Can one separate the Jewish soul from the Jewish body, and vice versa? Of course not. The issue before us is not whether the IDF needs more soldiers to fight on the frontlines. The IDF has done fine since its inception.

Neither is the issue whether the IDF will make accommodations for a religious unit. One only needs to look at Hesder. Even in the pre-state days the Palmah had a religious unit.

The issue before us is that both sides feel disrespected.

The secular feel used and abused. Once a teen graduates he/she must place their lives on hold for three years, endure extreme physical hardship, place their lives in danger; and still never receive any appreciation from their religious counterpart.

Furthermore they feel that their tax dollars help support an educational system that never regards the value of the secular Jew.

The haredi Jew feels that Torah and his Torah learning, the characteristic that makes us a distinct and unique nation (hence the name, People of the Book) is belittled, misunderstood and defiled.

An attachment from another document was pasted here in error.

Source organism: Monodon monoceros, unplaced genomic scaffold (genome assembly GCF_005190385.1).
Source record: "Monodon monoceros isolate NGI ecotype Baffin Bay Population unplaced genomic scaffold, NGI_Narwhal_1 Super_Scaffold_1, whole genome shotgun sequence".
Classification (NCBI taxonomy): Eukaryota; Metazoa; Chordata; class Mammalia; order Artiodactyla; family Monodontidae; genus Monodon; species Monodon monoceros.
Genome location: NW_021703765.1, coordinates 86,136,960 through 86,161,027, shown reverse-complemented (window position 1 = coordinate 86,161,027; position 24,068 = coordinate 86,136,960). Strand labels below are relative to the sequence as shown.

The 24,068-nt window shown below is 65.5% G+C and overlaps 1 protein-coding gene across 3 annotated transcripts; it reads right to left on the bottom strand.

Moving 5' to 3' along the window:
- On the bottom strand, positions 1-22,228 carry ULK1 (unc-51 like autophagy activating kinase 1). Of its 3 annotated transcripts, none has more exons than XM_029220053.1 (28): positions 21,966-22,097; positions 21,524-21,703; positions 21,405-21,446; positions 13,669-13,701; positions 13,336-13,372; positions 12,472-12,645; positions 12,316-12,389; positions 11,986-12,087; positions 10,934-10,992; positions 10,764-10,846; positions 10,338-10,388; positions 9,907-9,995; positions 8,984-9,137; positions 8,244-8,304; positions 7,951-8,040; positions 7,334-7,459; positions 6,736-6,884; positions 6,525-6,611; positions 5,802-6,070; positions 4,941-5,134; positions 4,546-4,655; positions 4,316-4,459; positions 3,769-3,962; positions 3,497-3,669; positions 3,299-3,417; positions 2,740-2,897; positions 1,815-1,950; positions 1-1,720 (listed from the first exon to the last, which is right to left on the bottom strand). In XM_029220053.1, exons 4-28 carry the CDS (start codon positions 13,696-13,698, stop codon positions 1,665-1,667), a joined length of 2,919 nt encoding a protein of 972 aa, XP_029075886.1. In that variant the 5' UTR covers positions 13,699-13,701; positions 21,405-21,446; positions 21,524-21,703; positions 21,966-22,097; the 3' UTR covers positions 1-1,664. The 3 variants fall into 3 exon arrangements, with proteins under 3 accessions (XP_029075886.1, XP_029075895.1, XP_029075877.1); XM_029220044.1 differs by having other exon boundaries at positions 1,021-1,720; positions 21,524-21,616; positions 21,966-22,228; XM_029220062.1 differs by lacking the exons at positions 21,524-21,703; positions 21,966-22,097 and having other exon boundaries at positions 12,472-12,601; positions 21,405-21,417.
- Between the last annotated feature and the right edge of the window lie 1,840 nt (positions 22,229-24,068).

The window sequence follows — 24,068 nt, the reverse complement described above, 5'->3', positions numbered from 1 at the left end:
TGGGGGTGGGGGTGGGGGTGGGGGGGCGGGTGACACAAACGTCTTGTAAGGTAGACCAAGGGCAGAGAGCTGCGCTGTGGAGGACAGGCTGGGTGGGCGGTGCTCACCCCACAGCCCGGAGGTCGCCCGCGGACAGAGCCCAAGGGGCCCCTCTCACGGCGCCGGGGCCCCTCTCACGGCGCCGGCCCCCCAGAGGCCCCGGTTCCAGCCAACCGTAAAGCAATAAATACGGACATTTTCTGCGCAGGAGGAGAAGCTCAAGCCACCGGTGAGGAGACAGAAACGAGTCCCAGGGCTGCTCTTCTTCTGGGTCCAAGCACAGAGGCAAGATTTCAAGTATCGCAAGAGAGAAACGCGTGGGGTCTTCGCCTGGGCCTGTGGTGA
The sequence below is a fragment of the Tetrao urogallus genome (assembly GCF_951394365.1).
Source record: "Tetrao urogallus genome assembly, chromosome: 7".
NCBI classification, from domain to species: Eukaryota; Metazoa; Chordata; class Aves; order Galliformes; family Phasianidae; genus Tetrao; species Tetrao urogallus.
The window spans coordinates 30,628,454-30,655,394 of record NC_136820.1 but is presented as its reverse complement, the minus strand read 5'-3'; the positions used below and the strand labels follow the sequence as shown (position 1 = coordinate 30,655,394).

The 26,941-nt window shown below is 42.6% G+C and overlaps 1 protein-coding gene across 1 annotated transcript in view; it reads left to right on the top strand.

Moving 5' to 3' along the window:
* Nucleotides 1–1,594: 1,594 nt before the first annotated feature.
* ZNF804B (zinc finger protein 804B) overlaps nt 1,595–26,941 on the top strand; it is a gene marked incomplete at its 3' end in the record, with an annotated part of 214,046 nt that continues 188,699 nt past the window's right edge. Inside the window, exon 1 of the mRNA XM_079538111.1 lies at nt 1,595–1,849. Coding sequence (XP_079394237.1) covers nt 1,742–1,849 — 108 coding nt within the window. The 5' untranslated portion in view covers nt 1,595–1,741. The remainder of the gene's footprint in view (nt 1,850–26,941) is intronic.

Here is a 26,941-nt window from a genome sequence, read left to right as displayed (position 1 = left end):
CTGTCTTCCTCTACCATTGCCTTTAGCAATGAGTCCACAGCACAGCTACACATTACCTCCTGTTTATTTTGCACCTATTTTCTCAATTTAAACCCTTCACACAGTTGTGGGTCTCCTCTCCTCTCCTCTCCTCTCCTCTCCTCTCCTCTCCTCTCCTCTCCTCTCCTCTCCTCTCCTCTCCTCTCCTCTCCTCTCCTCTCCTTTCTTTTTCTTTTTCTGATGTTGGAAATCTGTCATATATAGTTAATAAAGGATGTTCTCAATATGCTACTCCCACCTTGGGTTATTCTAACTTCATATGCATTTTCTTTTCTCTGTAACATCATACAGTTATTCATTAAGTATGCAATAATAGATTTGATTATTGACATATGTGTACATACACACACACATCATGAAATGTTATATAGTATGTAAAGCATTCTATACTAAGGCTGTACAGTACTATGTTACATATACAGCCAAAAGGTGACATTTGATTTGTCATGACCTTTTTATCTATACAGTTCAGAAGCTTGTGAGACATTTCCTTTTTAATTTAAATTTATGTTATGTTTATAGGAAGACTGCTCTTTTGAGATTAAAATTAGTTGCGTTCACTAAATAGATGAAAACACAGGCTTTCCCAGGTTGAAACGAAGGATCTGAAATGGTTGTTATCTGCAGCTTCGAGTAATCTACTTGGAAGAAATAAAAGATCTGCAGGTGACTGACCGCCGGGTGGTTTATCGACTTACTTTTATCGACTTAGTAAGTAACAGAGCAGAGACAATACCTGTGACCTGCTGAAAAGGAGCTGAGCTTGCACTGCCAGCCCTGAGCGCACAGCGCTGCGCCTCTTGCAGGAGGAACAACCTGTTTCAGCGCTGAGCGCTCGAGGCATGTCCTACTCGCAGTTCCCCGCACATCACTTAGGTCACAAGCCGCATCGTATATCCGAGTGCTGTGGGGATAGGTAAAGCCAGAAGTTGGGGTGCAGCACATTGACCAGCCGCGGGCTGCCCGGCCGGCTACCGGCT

And both sides become suspect of each other’s intentions, love of fellow Jew, and love of G-d. Can a Jew forget his G-d and identity? Never! As the above story demonstrates.

Were all the six million religious? Before their murder many were not. But we remember them as 6 million holy ones. Why? Because they were murdered as Jews. Instantly the nonreligious murdered became Holy Ones, who we say Kaddish and learn Torah on behalf of.

So again, what is the difference if a Jew places himself in danger or is massacred as a Jew? None. Thus all the Jews of land of Israel are holy ones surrounded by hostile nations calling for their total destruction. Do we need a nuclear holocaust to realize this point? Are we so filled with hate and anger that we cannot see the obvious? Though the Torah is not the central motif in the secular world, ask any secular Jew and you will see that he/she understands that is the Torah and our unrelenting 3,500- year national dedication to it, through Assyrian, Persian, Greek, Roman, Spanish and Nazi persecutions, that is our national heritage.